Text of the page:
When you include the American Institute for Cancer Research in your estate plans, you make a major difference in the fight against cancer.

Corporate Champions who partner with the American Institute for Cancer Research stand at the forefront of the fight against cancer

The Continuous Update Project (CUP) is an ongoing program that analyzes global research on how diet, nutrition and physical activity affect cancer risk and survival.

A major milestone in cancer research, the Third Expert Report analyzes and synthesizes the evidence gathered in CUP reports and serves as a vital resource for anyone interested in preventing cancer.

AICR has pushed research to new heights, and has helped thousands of communities better understand the intersection of lifestyle, nutrition, and cancer.

Read real-life accounts of how AICR is changing lives through cancer prevention and survivorship.

We bring a detailed policy framework to our advocacy efforts, and provide lawmakers with the scientific evidence they need to achieve our objectives.

AICR champions research that increases understanding of the relationship between nutrition, lifestyle, and cancer.

AICR’s resources can help you navigate questions about nutrition and lifestyle, and empower you to advocate for your health.

AICR is committed to putting what we know about cancer prevention into action. To help you live healthier, we’ve taken the latest research and made 10 Cancer Prevention Recommendations.

September 8, 2014 | 2 minute read

The Genes in Your Coffee (and Cancer-Protective Compounds)

Quick: what do tea, chocolate and coffee all have in common? There’s actually a lot they share – including many cancer-protective compounds – but for all who answered caffeine, that’s the big one., The Genes in Your Coffee (and Cancer-Protective Compounds)

Now a research team has sequenced a draft of the genome of the coffee plant, finding that the caffeine compound has probably evolved independently of tea or chocolate. The researchers sequenced the plant Coffea canephora, which reportedly accounts for almost a third of the world’s coffee production.

The study was published on Friday in Science.

In all, the scientists identified about 25,000 protein-producing genes in the plant. (Humans have approximately 21,000 genes.) When they compared the coffee genome to the DNA of tea and chocolate they found coffee’s caffeine enzymes are more closely related to other genes within the coffee plant than to caffeine enzymes in tea and chocolate.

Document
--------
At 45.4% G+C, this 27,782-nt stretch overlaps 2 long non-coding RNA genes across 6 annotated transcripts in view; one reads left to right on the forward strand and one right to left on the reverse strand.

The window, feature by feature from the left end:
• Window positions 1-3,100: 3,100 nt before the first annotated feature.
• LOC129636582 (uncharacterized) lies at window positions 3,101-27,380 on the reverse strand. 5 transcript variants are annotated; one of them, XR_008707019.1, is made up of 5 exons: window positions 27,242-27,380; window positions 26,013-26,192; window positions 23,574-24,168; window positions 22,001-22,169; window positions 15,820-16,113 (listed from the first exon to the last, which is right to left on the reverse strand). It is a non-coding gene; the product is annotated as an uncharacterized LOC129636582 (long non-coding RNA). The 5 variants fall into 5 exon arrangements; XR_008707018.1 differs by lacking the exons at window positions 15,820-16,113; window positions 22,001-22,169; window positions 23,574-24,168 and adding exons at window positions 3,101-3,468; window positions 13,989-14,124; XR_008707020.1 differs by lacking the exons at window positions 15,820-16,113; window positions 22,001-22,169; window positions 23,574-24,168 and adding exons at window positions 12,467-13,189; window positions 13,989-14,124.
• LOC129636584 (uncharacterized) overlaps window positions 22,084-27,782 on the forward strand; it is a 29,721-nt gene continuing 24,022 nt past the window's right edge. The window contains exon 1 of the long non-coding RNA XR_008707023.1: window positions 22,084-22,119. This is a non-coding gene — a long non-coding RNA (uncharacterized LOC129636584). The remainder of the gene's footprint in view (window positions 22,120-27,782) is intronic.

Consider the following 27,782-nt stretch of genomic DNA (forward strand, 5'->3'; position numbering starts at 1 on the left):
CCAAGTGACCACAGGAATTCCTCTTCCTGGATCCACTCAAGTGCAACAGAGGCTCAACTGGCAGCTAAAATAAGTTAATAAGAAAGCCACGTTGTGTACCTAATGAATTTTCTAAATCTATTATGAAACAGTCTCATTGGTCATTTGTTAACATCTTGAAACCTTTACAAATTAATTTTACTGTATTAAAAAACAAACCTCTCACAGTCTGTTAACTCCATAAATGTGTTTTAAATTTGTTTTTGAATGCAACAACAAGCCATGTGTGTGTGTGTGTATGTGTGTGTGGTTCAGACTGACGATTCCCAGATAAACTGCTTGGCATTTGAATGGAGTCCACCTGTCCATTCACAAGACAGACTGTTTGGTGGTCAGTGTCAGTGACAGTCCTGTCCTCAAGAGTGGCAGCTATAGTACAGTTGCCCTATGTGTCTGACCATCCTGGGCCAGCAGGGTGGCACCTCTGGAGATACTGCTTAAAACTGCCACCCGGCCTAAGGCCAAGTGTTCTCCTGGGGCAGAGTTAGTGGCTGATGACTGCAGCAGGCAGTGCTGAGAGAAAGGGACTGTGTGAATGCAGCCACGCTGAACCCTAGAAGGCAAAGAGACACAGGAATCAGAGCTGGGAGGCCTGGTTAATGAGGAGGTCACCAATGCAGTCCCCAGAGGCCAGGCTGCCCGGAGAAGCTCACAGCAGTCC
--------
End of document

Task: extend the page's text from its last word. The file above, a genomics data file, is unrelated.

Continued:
Compared to the grape and tomato, the coffee plant contains larger families of genes that relate to the production of flavonoid and other compounds, which contribute to the smell of coffee and are studied for their health benefits.

We’ve written a lot about coffee and cancer risk. Caffeine is only one of the compounds  in coffee that has shown cancer-fighting properties in lab studies. And coffee is among the top sources of antioxidants among Americans.

Last year, AICR/WCRF’s Continuous Update Project report found that coffee reduces the risk of endometrial cancer. The effect was seen in both caffeinated and decaffeinated. The risk reduction was modest but it was the first time that an AICR report linked coffee to reducing risk of any of the common cancers.

Among the 17 cancers included in AICR research, there is enough evidence for the reports to conclude that coffee has no affect on pancreatic and kidney cancers.

AICR has no recommendation on coffee because the evidence is too limited for how coffee affect other cancers, as well as overall health. Yet the research suggests a moderate amount is safe.

For more on the research, along with coffee recipes – visit our Coffee section of Foods that Fight Cancer.

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